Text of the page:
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The research on thermonuclear fusion, mainly inertial confinement fusion (ICF), is an important mission within the pulsed-power center of Sandia National Laboratories. The parameters achieved with the Z-Accelerator get close to this scenario, and the undergoing ZR-upgrade will get us even closer. The conventional ICF scenario achieves ignition by the heat and density resulting of pure compression of a hydrogen (more precisely: a mixture of deuterium and tritium) capsule. However, symmetric compression of the hydrogen is difficult. There is an alternative concept known as Fast Ignition: In this concept an ultra-intense laser (fast ignitor) shoots into an already compressed target and increases the temperature locally to surpass the needed energy density for ignition. People like to compare the two ignition scenarios with a diesel engine (pure compression) and a gasoline engine (where the fast ignitor is the equivalent to the spark plug). The fast fast ignitor can relax the extremely tight compression conditions needed for ICF; refs.: Tabak 1994, Slutz 2005.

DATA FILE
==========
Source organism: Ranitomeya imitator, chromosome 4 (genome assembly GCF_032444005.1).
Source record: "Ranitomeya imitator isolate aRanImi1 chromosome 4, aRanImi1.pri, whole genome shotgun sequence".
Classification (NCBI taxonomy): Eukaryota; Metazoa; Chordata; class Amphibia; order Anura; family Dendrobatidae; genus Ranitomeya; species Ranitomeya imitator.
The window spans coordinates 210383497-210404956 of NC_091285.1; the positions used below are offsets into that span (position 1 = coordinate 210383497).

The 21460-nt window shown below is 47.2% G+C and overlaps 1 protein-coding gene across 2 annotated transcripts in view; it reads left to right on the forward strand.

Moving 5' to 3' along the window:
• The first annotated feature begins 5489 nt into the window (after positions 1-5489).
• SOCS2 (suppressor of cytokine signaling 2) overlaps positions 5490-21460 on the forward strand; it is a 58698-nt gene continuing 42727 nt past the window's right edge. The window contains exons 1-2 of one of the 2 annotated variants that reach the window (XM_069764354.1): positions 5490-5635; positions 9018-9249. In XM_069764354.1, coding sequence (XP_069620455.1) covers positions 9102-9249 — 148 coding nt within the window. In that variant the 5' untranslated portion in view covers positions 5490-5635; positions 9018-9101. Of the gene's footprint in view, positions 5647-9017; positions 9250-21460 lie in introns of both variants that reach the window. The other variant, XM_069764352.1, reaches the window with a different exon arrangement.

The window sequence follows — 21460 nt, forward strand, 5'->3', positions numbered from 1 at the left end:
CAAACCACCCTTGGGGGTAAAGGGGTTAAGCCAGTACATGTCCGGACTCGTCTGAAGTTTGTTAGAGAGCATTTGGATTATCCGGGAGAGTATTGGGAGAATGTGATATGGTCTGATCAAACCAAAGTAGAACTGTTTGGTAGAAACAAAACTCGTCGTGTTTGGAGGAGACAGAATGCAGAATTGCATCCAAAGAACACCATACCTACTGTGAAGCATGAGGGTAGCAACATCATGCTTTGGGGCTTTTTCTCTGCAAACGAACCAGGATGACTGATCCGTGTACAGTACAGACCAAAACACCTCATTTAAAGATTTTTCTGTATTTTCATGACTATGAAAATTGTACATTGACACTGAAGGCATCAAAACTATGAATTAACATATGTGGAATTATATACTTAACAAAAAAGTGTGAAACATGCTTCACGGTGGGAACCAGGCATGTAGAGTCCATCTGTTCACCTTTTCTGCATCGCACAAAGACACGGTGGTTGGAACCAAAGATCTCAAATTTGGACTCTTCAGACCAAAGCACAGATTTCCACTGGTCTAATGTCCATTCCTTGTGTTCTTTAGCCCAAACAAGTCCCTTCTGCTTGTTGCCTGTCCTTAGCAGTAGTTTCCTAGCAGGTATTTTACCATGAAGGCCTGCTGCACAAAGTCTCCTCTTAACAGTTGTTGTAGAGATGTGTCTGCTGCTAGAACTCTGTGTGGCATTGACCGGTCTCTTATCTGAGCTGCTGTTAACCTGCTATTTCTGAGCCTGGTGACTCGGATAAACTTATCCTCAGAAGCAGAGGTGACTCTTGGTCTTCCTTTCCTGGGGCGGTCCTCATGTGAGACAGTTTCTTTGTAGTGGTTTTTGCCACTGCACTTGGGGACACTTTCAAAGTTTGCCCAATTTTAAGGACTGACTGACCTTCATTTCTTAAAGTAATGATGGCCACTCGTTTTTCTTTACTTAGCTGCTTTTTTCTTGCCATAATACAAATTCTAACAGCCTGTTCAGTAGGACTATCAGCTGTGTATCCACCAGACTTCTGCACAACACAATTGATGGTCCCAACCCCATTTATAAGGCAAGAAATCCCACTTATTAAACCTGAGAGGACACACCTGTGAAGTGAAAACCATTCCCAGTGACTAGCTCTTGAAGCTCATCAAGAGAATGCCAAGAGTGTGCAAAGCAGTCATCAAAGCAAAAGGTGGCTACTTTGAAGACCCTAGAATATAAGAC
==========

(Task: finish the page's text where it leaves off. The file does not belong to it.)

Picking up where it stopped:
Simple description of ablative compression until ignition.

Simple description of fast ignition.


While the Z-Accelerator can provide substantial compression on a fusion pellet, local capsule heating with the upcoming Z-Petawatt laser can get us closer to ignition and increase the neutron yield and the maximum energy density. Fast ignition efforts at Sandia will include studies of ways to inject the petawatt pulse (including the study of imploding asymmetric capsules which allow easy access of the laser to the compressed fuel, laser heating of materials and eventually integrated fast ignition experiments.
Common fast ignition concepts usually rely on laser generated electrons, but scenarios based on laser generated proton beams are in discussion as well:

Cartoon of a proton based fast ignition scenario; ref.: Geissel 2005

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